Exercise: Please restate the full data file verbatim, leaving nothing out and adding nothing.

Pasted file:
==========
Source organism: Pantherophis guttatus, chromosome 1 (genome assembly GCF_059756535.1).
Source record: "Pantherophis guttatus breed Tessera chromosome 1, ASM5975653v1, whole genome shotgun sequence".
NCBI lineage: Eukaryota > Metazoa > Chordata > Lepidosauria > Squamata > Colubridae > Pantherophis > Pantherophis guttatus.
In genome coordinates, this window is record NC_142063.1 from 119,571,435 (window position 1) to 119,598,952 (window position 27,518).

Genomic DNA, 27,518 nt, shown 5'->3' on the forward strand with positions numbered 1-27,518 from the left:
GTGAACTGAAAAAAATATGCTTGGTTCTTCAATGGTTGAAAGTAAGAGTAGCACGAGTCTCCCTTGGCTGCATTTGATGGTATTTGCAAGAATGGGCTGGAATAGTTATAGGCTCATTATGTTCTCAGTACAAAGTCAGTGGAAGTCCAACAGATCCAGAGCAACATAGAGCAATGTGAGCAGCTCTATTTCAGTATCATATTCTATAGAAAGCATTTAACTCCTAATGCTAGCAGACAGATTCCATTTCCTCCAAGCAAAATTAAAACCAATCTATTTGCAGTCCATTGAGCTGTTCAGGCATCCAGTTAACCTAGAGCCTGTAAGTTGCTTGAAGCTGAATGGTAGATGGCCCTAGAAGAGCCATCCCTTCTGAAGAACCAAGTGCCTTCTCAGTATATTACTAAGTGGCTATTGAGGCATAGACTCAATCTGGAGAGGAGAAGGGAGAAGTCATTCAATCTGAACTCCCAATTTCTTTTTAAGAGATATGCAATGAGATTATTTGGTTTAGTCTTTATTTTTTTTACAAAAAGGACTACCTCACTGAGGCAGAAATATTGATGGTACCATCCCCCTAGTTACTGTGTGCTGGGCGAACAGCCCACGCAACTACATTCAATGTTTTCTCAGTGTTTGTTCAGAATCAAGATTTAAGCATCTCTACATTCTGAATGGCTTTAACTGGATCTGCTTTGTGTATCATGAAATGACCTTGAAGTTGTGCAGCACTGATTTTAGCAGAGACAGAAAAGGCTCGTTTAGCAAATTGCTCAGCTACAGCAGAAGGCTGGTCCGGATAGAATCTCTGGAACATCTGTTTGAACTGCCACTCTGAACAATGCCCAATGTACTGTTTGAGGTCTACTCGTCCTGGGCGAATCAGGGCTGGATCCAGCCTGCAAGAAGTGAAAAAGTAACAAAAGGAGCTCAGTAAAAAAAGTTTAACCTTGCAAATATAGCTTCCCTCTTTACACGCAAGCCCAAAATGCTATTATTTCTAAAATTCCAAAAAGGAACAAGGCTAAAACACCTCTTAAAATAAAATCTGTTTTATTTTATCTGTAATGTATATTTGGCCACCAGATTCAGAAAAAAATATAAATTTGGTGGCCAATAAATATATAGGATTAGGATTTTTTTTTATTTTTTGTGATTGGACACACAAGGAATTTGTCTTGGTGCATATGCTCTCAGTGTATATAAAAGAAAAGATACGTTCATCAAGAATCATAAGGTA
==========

Source organism: Pantherophis guttatus, chromosome 1 (genome assembly GCF_059756535.1).
Source record: "Pantherophis guttatus breed Tessera chromosome 1, ASM5975653v1, whole genome shotgun sequence".
NCBI lineage: Eukaryota > Metazoa > Chordata > Lepidosauria > Squamata > Colubridae > Pantherophis > Pantherophis guttatus.
In genome coordinates, this window is record NC_142063.1 from 119,571,435 (window position 1) to 119,598,952 (window position 27,518).

Genomic DNA, 27,518 nt, shown 5'->3' on the forward strand with positions numbered 1-27,518 from the left:
GTGAACTGAAAAAAATATGCTTGGTTCTTCAATGGTTGAAAGTAAGAGTAGCACGAGTCTCCCTTGGCTGCATTTGATGGTATTTGCAAGAATGGGCTGGAATAGTTATAGGCTCATTATGTTCTCAGTACAAAGTCAGTGGAAGTCCAACAGATCCAGAGCAACATAGAGCAATGTGAGCAGCTCTATTTCAGTATCATATTCTATAGAAAGCATTTAACTCCTAATGCTAGCAGACAGATTCCATTTCCTCCAAGCAAAATTAAAACCAATCTATTTGCAGTCCATTGAGCTGTTCAGGCATCCAGTTAACCTAGAGCCTGTAAGTTGCTTGAAGCTGAATGGTAGATGGCCCTAGAAGAGCCATCCCTTCTGAAGAACCAAGTGCCTTCTCAGTATATTACTAAGTGGCTATTGAGGCATAGACTCAATCTGGAGAGGAGAAGGGAGAAGTCATTCAATCTGAACTCCCAATTTCTTTTTAAGAGATATGCAATGAGATTATTTGGTTTAGTCTTTATTTTTTTTACAAAAAGGACTACCTCACTGAGGCAGAAATATTGATGGTACCATCCCCCTAGTTACTGTGTGCTGGGCGAACAGCCCACGCAACTACATTCAATGTTTTCTCAGTGTTTGTTCAGAATCAAGATTTAAGCATCTCTACATTCTGAATGGCTTTAACTGGATCTGCTTTGTGTATCATGAAATGACCTTGAAGTTGTGCAGCACTGATTTTAGCAGAGACAGAAAAGGCTCGTTTAGCAAATTGCTCAGCTACAGCAGAAGGCTGGTCCGGATAGAATCTCTGGAACATCTGTTTGAACTGCCACTCTGAACAATGCCCAATGTACTGTTTGAGGTCTACTCGTCCTGGGCGAATCAGGGCTGGATCCAGCCTGCAAGAAGTGAAAAAGTAACAAAAGGAGCTCAGTAAAAAAAGTTTAACCTTGCAAATATAGCTTCCCTCTTTACACGCAAGCCCAAAATGCTATTATTTCTAAAATTCCAAAAAGGAACAAGGCTAAAACACCTCTTAAAATAAAATCTGTTTTATTTTATCTGTAATGTATATTTGGCCACCAGATTCAGAAAAAAATATAAATTTGGTGGCCAATAAATATATAGGATTAGGATTTTTTTTTATTTTTTGTGATTGGACACACAAGGAATTTGTCTTGGTGCATATGCTCTCAGTGTATATAAAAGAAAAGATACGTTCATCAAGAATCATAAGGTA